Thursday, September 1, 2011

Are income-contingent loans for higher education feasible?

There is considerable discussion, in particular in the UK, about making education loans contingent on realized income after completion of education (and those who do not graduate have the loan paid by general taxes). On the face of it, it makes much sense as those who reap the most benefits from their education pay the most for it. But the bigger advantage is thought to come that such a scheme would help overcome risk-aversion, educational outcomes are risky after all, and thus help more people to get higher education. Also, because education then does not require upfront payments, it helps alleviate liquidity problems young people typically face.

Elena del Rey and María Racionero see that this is not that easy to implement. Indeed, some people would lose if such loans would be implemented, foremost those who do not need loans (but this can be reversed if they are very risk averse) and those who are little risk averse. Regarding education subsidized from general taxation, those who can afford private education are again opposed, as well as those who are less able to acquire higher education. If one were to choose between the two financing schemes, it would all depend on the political power. If we assume everyone has a vote of equal weight, then all boils down the level of risk aversion of the population, the distribution of which we know very little about, and the aptitude to education, which is rather uncertain at the individual level. So in the end, we are not much wiser.


Anonymous said...

take a look at the Australian HELP (formerly HECS) system. The government provides a loan, which is indexed at inflation. Then, once a student has graduated, the loan is repaid via the tax system, with the rate of repayments depending on the amount of income (from memory, repayments start at 3% of your income above $35000 and rise 1% for every 10 or 15k). For anyone who does not wish to take advantage of the loan system, upfront payments may be made (which also attract a 15 or 20% discount).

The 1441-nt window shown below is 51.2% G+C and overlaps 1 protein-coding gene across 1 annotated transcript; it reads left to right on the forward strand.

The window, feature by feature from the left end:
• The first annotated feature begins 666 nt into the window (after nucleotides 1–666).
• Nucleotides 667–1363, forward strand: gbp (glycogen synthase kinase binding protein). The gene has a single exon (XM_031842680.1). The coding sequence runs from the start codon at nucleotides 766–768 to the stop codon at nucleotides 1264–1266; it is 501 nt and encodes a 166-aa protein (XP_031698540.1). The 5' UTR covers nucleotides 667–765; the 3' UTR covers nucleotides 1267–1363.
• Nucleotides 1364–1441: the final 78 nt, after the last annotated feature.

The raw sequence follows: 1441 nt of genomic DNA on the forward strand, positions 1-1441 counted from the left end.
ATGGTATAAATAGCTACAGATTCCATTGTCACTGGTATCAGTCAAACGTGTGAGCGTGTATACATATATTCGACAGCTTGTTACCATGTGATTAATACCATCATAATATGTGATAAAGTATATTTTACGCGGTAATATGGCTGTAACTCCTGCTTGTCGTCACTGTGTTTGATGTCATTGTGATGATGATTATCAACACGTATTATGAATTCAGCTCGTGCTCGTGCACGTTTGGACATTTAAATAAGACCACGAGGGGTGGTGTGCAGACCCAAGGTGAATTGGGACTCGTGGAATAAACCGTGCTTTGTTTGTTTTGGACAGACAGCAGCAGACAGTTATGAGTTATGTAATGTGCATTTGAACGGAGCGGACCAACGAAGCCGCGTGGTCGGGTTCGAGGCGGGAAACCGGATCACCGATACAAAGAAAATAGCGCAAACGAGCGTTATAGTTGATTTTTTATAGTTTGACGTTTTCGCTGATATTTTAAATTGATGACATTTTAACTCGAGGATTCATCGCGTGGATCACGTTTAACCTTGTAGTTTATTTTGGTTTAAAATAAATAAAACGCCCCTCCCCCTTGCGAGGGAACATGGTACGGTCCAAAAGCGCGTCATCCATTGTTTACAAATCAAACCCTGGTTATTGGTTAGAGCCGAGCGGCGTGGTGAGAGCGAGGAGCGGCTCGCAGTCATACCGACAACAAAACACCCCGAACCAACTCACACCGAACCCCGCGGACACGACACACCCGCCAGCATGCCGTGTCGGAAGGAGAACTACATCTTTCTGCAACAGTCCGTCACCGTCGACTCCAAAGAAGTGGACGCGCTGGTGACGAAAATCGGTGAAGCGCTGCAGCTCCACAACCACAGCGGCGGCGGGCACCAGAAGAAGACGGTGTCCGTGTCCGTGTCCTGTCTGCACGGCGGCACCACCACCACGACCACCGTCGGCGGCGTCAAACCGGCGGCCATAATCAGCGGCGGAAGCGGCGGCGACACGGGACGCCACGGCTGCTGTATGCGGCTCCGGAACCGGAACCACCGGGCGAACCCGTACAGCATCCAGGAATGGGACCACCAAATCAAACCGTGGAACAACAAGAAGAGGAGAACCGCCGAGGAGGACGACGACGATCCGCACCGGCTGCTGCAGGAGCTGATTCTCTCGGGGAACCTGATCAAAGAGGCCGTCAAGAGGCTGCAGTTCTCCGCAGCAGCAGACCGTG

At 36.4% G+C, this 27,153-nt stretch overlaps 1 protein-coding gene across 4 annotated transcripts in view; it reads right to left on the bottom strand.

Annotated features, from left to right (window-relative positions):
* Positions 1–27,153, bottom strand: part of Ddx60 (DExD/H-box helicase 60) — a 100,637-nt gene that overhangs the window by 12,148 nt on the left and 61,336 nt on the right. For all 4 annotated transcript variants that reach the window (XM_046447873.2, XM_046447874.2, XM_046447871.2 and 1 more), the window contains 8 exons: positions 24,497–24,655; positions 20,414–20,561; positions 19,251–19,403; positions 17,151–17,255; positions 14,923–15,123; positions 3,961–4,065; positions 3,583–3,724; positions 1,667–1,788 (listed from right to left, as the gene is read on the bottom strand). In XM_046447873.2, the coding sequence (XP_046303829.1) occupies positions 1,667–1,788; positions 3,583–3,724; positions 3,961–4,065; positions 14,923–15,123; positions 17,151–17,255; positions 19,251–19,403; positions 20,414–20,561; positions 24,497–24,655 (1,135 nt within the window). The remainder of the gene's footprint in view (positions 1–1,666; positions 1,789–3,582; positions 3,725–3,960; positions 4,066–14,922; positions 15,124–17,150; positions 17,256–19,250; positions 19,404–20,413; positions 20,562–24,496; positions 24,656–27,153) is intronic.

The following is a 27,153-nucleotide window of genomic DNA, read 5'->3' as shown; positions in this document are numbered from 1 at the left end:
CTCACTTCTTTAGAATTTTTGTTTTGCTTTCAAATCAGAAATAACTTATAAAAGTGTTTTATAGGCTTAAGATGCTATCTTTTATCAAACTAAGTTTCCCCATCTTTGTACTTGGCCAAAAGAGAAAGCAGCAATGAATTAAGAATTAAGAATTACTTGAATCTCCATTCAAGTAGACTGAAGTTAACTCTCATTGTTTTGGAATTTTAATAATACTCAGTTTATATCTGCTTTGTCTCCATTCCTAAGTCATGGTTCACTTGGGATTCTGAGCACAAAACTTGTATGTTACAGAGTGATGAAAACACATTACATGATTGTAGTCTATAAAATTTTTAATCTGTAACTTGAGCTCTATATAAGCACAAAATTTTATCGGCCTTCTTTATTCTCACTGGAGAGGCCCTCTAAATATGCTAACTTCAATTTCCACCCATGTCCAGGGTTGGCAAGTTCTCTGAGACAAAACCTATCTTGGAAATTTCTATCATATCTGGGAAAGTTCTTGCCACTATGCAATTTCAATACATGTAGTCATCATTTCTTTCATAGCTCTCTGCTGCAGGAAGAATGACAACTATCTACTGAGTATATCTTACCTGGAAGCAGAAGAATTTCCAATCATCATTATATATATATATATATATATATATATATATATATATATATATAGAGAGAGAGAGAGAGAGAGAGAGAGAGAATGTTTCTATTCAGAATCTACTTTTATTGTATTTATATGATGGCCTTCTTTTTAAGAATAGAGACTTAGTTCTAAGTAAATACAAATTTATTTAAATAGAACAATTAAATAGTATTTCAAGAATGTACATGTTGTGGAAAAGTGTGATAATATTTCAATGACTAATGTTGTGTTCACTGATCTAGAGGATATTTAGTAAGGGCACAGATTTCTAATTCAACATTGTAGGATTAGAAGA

Anonymous said...

Yale experimented with this and it was plagued by classic asymmetrical information problems. Individuals have a better idea of their potential incomes than the individual giving the loan, so if loan repayment is based upon how much you make, people will sort into the loan program which makes maximizes their after loan repayment earnings.

Individuals with higher earning potential will seek loans with fixed terms. Individuals with lower earning potential will seek loans that are income-contingent.

It's not an optimal program unless individuals have poor perceptions of future earnings potential.

Kansan said...

MyRichUncle used to provide student loans whose size depended on the grades and the major of the student. The concept was brilliant, but the company failed during the credit crisis when funds dried up.

mOOm said...

Yes, I was surprised by this post, because I thought we had those here in Australia.